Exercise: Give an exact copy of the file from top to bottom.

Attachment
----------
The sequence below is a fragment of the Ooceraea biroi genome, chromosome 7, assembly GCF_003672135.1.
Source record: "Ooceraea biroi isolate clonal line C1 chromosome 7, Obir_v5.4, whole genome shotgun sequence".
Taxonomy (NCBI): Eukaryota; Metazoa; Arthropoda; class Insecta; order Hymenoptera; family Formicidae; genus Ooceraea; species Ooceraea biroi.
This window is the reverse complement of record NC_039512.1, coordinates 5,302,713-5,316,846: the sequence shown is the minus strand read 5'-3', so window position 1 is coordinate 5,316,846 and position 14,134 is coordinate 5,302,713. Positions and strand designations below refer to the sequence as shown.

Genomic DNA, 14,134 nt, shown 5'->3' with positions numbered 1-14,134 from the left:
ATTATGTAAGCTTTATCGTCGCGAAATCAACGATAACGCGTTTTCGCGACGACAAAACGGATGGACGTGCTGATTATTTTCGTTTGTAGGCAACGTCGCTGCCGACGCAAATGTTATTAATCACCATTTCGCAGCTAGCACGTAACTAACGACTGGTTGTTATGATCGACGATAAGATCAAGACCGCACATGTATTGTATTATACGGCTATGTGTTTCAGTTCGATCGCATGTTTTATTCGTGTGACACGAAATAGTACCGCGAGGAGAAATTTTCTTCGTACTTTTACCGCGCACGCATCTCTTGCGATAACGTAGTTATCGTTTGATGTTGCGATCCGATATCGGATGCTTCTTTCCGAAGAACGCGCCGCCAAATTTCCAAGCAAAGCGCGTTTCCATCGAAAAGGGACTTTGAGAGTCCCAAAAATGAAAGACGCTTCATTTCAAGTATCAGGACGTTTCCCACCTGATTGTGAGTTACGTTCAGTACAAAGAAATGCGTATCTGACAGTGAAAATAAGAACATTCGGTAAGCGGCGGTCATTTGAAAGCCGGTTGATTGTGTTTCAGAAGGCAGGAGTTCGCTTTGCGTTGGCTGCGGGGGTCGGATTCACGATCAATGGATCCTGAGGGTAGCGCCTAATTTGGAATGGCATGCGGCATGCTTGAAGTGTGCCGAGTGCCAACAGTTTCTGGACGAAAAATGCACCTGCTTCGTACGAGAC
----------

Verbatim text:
The sequence below is a fragment of the Ooceraea biroi genome, chromosome 7, assembly GCF_003672135.1.
Source record: "Ooceraea biroi isolate clonal line C1 chromosome 7, Obir_v5.4, whole genome shotgun sequence".
Taxonomy (NCBI): Eukaryota; Metazoa; Arthropoda; class Insecta; order Hymenoptera; family Formicidae; genus Ooceraea; species Ooceraea biroi.
This window is the reverse complement of record NC_039512.1, coordinates 5,302,713-5,316,846: the sequence shown is the minus strand read 5'-3', so window position 1 is coordinate 5,316,846 and position 14,134 is coordinate 5,302,713. Positions and strand designations below refer to the sequence as shown.

Genomic DNA, 14,134 nt, shown 5'->3' with positions numbered 1-14,134 from the left:
ATTATGTAAGCTTTATCGTCGCGAAATCAACGATAACGCGTTTTCGCGACGACAAAACGGATGGACGTGCTGATTATTTTCGTTTGTAGGCAACGTCGCTGCCGACGCAAATGTTATTAATCACCATTTCGCAGCTAGCACGTAACTAACGACTGGTTGTTATGATCGACGATAAGATCAAGACCGCACATGTATTGTATTATACGGCTATGTGTTTCAGTTCGATCGCATGTTTTATTCGTGTGACACGAAATAGTACCGCGAGGAGAAATTTTCTTCGTACTTTTACCGCGCACGCATCTCTTGCGATAACGTAGTTATCGTTTGATGTTGCGATCCGATATCGGATGCTTCTTTCCGAAGAACGCGCCGCCAAATTTCCAAGCAAAGCGCGTTTCCATCGAAAAGGGACTTTGAGAGTCCCAAAAATGAAAGACGCTTCATTTCAAGTATCAGGACGTTTCCCACCTGATTGTGAGTTACGTTCAGTACAAAGAAATGCGTATCTGACAGTGAAAATAAGAACATTCGGTAAGCGGCGGTCATTTGAAAGCCGGTTGATTGTGTTTCAGAAGGCAGGAGTTCGCTTTGCGTTGGCTGCGGGGGTCGGATTCACGATCAATGGATCCTGAGGGTAGCGCCTAATTTGGAATGGCATGCGGCATGCTTGAAGTGTGCCGAGTGCCAACAGTTTCTGGACGAAAAATGCACCTGCTTCGTACGAGAC